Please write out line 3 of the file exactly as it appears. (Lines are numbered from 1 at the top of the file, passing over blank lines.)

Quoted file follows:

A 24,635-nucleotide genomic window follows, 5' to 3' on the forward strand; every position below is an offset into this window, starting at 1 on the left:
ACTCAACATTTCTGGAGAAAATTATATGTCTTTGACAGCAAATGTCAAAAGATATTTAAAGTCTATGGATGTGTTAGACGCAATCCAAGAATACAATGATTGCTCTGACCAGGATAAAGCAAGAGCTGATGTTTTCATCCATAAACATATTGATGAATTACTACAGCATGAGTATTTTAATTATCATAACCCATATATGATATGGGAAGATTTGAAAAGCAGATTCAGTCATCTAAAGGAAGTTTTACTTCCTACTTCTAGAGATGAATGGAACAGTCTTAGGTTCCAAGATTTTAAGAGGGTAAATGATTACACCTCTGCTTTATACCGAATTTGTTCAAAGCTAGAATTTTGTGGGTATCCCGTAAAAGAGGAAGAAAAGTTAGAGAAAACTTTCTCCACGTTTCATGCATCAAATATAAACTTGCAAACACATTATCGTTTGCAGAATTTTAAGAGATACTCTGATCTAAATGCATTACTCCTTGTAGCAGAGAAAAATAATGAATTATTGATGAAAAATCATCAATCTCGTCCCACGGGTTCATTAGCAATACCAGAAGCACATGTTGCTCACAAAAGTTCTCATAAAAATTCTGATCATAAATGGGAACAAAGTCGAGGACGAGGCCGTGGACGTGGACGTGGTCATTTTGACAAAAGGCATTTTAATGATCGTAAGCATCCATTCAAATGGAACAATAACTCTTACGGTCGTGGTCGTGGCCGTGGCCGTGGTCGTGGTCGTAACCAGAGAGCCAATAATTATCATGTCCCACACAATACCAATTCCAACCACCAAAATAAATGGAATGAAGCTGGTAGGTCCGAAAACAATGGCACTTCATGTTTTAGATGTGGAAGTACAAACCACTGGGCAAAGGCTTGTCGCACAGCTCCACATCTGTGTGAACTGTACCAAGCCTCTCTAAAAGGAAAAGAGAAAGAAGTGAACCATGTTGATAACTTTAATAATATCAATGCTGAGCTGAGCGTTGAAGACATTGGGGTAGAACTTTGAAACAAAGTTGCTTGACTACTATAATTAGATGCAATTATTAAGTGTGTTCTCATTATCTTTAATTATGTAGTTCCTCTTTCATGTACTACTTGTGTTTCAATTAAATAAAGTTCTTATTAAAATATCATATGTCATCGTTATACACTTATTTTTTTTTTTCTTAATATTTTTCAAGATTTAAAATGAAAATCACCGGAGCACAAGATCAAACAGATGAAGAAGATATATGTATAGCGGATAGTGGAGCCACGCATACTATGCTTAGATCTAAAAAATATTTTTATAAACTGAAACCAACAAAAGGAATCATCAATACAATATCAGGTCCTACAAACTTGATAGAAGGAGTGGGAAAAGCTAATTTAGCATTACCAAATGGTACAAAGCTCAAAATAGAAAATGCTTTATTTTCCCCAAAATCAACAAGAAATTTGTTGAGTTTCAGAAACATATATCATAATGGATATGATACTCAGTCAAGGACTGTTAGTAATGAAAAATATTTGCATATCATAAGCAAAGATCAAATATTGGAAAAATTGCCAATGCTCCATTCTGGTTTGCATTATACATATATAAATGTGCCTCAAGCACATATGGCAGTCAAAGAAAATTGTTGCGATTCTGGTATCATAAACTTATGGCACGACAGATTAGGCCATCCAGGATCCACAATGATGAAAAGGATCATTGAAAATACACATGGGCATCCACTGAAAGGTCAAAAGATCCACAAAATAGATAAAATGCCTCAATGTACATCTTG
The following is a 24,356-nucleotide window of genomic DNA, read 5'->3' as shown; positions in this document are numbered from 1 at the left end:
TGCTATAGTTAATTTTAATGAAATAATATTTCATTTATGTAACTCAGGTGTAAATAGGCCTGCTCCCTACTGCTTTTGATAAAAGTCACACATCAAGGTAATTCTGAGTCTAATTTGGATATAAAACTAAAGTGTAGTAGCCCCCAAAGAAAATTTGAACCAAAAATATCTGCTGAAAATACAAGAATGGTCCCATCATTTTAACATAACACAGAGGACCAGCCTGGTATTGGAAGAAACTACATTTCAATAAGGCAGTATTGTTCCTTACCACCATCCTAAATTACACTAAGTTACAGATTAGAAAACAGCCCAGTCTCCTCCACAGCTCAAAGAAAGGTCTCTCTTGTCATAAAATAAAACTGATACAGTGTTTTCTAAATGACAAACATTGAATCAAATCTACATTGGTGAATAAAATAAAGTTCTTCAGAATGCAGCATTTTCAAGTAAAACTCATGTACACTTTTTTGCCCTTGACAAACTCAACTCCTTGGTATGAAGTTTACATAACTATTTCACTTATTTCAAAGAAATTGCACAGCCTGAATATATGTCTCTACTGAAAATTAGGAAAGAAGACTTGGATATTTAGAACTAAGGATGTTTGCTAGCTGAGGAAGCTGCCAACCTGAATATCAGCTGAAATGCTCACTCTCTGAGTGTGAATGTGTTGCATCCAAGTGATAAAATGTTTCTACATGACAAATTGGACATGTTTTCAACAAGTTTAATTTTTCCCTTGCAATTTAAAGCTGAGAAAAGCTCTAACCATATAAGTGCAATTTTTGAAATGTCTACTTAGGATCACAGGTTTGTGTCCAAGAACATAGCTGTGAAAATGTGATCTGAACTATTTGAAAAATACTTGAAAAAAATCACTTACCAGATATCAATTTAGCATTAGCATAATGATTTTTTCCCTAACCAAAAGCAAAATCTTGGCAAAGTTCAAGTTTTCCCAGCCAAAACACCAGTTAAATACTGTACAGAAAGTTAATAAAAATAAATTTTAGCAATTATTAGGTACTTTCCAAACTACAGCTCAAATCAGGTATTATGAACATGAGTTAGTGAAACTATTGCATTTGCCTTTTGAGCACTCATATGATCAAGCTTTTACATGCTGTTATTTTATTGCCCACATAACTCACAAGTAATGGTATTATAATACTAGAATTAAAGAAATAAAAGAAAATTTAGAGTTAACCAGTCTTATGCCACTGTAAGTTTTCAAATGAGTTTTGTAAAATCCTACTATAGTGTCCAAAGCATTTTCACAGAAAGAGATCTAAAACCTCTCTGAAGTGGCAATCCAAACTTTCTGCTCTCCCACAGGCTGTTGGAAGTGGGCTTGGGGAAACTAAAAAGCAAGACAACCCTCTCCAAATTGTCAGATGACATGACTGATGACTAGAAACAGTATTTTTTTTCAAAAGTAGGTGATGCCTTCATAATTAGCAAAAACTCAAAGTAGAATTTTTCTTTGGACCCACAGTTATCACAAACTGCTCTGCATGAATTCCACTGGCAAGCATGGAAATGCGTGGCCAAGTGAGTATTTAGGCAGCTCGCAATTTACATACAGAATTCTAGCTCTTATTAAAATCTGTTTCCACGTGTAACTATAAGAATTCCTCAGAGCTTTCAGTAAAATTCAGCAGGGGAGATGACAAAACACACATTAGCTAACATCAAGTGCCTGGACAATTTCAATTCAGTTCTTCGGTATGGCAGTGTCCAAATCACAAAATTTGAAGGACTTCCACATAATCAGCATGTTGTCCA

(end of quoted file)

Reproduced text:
The following is a 24,356-nucleotide window of genomic DNA, read 5'->3' as shown; positions in this document are numbered from 1 at the left end: